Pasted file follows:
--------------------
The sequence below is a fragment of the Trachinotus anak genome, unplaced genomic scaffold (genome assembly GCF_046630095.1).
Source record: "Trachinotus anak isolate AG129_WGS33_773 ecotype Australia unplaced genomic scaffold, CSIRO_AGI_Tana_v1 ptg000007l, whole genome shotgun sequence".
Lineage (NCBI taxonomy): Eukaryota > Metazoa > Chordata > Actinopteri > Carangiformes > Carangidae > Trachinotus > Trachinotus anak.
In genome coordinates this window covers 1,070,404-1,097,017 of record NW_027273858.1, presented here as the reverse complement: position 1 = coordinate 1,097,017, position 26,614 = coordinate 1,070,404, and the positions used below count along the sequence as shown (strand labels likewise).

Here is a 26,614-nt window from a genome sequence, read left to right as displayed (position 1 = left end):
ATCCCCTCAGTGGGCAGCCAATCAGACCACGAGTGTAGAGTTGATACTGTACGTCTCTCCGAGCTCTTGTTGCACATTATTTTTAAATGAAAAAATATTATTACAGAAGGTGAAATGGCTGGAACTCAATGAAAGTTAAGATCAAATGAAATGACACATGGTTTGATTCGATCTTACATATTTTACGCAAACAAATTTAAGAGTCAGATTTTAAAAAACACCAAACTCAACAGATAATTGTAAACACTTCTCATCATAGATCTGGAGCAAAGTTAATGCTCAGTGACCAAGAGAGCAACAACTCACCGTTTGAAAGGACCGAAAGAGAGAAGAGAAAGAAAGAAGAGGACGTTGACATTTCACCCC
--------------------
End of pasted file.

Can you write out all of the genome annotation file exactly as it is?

The sequence below is a fragment of the Trachinotus anak genome, unplaced genomic scaffold (genome assembly GCF_046630095.1).
Source record: "Trachinotus anak isolate AG129_WGS33_773 ecotype Australia unplaced genomic scaffold, CSIRO_AGI_Tana_v1 ptg000007l, whole genome shotgun sequence".
Lineage (NCBI taxonomy): Eukaryota > Metazoa > Chordata > Actinopteri > Carangiformes > Carangidae > Trachinotus > Trachinotus anak.
In genome coordinates this window covers 1,070,404-1,097,017 of record NW_027273858.1, presented here as the reverse complement: position 1 = coordinate 1,097,017, position 26,614 = coordinate 1,070,404, and the positions used below count along the sequence as shown (strand labels likewise).

Here is a 26,614-nt window from a genome sequence, read left to right as displayed (position 1 = left end):
ATCCCCTCAGTGGGCAGCCAATCAGACCACGAGTGTAGAGTTGATACTGTACGTCTCTCCGAGCTCTTGTTGCACATTATTTTTAAATGAAAAAATATTATTACAGAAGGTGAAATGGCTGGAACTCAATGAAAGTTAAGATCAAATGAAATGACACATGGTTTGATTCGATCTTACATATTTTACGCAAACAAATTTAAGAGTCAGATTTTAAAAAACACCAAACTCAACAGATAATTGTAAACACTTCTCATCATAGATCTGGAGCAAAGTTAATGCTCAGTGACCAAGAGAGCAACAACTCACCGTTTGAAAGGACCGAAAGAGAGAAGAGAAAGAAAGAAGAGGACGTTGACATTTCACCCC